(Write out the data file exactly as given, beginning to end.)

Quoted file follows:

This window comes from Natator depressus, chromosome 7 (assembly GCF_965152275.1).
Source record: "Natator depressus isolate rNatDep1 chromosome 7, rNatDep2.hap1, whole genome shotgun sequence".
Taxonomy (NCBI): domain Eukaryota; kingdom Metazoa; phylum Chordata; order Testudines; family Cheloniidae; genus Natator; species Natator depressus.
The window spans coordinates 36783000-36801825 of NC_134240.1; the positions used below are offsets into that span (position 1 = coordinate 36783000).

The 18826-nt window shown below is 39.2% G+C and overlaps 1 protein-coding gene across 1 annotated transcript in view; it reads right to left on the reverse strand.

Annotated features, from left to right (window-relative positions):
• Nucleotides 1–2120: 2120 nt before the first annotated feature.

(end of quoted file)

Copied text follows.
This window comes from Natator depressus, chromosome 7 (assembly GCF_965152275.1).
Source record: "Natator depressus isolate rNatDep1 chromosome 7, rNatDep2.hap1, whole genome shotgun sequence".
Taxonomy (NCBI): domain Eukaryota; kingdom Metazoa; phylum Chordata; order Testudines; family Cheloniidae; genus Natator; species Natator depressus.
The window spans coordinates 36783000-36801825 of NC_134240.1; the positions used below are offsets into that span (position 1 = coordinate 36783000).

The 18826-nt window shown below is 39.2% G+C and overlaps 1 protein-coding gene across 1 annotated transcript in view; it reads right to left on the reverse strand.

Annotated features, from left to right (window-relative positions):
• Nucleotides 1–2120: 2120 nt before the first annotated feature.